Truddi Chase (& The Troops) died March 10, 2010.
Click here to read their obituary and sign their memorial guestbook.

Muster 'The Troops':
Woman Lives One Life For Multitude Of Personalities

By Judi Hunt, P-I Reporter
Saturday, June 27, 1987
Section: Living, Page: C1

Truddi Chase's slender body looks like it would have a hard time housing one personality, let alone 92.

But it doesn't take long to accept the idea that this woman - who within the space of an hour and a half shifts rapidly from being withdrawn to vivacious to agitated and then back again to withdrawn - indeed has multiple personalities in such numbers that "The Three Faces of Eve" and "Sybil" seem archaic.

She refers to these personalities collectively as "The Troops" in the book she has written about the therapy that uncovered her multiple-person disorder, "When Rabbit Howls" (E.P. Dutton, $18.95).

"That's because the real Truddi isn't just one person, she's really a cluster of personalities," explains her therapist, Robert A. Phillips Jr., who traveled with Chase to Seattle recently to promote the book.

"And it's really hard for me to divulge any of the names of the personalities who are in this room now," Chase says at the beginning of the interview. "Names are a way people can potentially control you, and that worries me a lot."

She doesn't mind, however, talking about how relieved "all of us feel now that we've made the decision not to integrate," unlike Sybil, whose 18 personalities were finally integrated at the end of active therapy.

"We might as well admit point-blank that not only are we not integrated now, but we never will be," says Chase. "The doctor (Phillips) asked if we wanted to be and we all decided it wasn't a good idea for us, even though it might be for some other multiple personalities.

"Each of us has too many experiences and life decisions that are our own that we don't want to give up. We want to go ahead on an individual basis because all of us are people, just like anyone else.

"We just didn't want to get mooshed into one disgusting whole, with all the knowledge each of us has. We liked the idea that no two of us were alike, that each of us were individualists."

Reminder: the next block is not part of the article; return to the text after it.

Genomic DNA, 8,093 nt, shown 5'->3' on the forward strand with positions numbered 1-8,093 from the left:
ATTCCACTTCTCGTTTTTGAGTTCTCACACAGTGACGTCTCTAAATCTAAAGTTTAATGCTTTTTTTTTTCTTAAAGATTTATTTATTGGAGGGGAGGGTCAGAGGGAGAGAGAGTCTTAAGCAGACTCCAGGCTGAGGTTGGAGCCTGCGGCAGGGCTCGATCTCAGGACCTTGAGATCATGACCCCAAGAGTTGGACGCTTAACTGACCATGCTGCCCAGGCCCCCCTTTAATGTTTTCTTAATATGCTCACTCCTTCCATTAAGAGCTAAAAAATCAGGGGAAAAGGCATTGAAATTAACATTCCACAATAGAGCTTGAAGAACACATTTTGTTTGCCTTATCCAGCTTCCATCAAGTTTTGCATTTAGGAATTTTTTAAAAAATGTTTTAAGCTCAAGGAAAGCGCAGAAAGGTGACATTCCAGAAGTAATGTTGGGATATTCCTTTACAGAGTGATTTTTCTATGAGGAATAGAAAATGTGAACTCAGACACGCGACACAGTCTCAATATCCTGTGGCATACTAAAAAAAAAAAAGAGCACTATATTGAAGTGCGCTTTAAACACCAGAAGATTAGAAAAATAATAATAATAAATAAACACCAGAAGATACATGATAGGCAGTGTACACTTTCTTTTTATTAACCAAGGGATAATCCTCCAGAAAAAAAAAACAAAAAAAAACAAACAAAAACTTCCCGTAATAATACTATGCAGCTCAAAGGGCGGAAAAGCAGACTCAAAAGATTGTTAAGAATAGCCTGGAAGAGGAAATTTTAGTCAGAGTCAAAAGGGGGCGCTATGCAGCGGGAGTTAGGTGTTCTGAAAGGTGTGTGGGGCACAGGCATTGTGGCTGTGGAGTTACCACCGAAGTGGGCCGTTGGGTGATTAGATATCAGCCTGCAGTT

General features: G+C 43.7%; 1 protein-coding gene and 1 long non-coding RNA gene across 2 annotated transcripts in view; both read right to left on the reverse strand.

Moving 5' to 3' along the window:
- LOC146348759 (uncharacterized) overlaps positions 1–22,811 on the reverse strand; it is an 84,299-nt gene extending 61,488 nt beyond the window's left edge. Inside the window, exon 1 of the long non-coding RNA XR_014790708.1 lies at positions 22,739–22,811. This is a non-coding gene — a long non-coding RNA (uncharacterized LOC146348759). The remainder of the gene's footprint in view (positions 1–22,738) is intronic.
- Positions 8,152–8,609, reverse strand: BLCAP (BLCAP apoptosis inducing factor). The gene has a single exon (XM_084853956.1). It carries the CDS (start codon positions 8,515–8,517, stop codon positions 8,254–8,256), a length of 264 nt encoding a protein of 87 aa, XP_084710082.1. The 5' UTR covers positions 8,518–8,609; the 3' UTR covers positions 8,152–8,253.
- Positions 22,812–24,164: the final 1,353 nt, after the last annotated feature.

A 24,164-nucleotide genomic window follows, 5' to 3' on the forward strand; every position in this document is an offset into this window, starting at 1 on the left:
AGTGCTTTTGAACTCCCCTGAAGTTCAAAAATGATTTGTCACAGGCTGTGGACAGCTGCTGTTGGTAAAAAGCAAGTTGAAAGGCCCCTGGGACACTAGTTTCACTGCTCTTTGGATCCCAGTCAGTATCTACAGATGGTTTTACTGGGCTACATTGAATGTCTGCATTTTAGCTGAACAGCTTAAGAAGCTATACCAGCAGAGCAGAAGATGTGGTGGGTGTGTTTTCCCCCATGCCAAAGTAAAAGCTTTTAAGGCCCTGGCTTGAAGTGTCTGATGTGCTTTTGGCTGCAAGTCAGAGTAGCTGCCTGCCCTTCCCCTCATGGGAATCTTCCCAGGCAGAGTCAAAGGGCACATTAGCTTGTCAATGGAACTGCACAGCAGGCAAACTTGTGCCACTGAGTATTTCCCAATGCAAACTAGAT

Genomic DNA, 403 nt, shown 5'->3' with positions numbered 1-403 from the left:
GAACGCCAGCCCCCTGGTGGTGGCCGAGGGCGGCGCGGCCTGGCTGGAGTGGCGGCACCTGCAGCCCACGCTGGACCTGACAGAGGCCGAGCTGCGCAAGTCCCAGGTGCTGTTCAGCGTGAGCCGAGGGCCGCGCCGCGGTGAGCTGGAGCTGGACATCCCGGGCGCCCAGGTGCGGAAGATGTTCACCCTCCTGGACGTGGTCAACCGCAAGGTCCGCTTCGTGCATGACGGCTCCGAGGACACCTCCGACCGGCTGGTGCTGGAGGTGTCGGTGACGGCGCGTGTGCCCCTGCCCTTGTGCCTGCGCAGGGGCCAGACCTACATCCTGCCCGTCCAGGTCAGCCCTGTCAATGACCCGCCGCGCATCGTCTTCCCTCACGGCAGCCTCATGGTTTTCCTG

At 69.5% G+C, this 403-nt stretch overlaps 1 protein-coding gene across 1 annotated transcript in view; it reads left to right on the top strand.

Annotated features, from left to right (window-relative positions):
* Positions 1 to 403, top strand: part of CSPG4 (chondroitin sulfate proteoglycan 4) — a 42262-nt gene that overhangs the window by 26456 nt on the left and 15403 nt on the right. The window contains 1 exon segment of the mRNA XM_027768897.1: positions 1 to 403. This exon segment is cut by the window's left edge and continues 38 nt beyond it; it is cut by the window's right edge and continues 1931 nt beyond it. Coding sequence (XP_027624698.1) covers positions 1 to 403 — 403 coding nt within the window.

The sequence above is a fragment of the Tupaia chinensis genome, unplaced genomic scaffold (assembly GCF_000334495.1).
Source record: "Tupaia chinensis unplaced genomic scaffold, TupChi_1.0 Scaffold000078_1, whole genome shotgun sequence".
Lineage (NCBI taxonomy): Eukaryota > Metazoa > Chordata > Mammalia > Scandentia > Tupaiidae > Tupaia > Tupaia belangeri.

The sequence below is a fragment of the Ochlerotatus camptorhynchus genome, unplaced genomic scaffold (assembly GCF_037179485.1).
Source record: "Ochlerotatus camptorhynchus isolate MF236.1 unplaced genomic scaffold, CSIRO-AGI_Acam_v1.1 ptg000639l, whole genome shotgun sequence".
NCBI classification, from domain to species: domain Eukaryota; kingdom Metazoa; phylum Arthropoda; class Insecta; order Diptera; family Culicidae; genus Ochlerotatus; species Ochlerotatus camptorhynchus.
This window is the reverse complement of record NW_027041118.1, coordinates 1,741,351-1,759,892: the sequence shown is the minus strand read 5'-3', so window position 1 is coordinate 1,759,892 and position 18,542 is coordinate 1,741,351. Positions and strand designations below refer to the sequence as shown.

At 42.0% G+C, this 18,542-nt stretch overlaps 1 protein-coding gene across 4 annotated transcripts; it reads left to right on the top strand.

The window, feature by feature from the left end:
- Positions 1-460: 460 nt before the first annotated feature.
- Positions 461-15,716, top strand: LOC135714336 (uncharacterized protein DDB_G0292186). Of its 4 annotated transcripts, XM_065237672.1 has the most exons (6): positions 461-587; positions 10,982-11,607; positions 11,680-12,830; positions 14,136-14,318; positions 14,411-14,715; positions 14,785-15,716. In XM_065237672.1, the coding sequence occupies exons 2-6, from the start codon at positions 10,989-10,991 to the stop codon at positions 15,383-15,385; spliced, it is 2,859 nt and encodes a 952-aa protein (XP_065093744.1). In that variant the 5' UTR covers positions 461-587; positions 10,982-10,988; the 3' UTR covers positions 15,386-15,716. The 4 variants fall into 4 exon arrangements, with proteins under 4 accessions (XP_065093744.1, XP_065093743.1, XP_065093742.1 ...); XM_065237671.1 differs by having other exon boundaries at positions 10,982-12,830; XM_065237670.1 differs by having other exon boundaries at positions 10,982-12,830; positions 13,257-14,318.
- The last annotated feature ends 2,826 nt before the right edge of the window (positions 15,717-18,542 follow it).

And that may be a good decision by "The Troops," says Phillips. "There isn't any core personality here, like there was for Sybil. The core personality that was Truddi Chase was destroyed by the sexual abuse she suffered continuously from age 2 until she left home from her stepfather."

Certainly since "The Troops" have begun communicating with each other, "we're much more comfortable with each other and with other people as well. There is less fear, and that's a big step because, for most of our lives, we didn't want to be in a room with other people for more than 10 minutes. There was a feeling of revulsion if that happened because we couldn't trust anybody, even ourselves.

"What we wanted most before therapy and getting to know each other was to be alone, and that created a lot of conflict because we had to live in your world as well as ours," Chase says.

But now, Chase and the rest of the "The Troops" encourage probing into their lives, telling interviewers that "there are no stupid questions. Just remember, however, that we're still finding some things out about ourselves and it's a complicated process that has, at times, a lot of conflict."

There was conflict, for example, once the book was published over what would happen when "The Troops" went to get their hair done. "We knew there would be people who would think we were weird, since for every action - like going public - there is a consequence, and that's OK.

"But when it came time to call our hairdresser for an appointment, we were scared to even pick up the phone. Once we did, it was all right. She said, 'Get on in here,' and when we did, she hugged us and then gave us a tuna sandwich with something to drink."

Which brings up one of the problems "The Troops" have to face daily - what to do about food when not all the personalities like the same things. "Food was especially troublesome during therapy when the children (some of the younger personalities) wanted things like chocolate milkshakes and strawberry sodas," Chase says.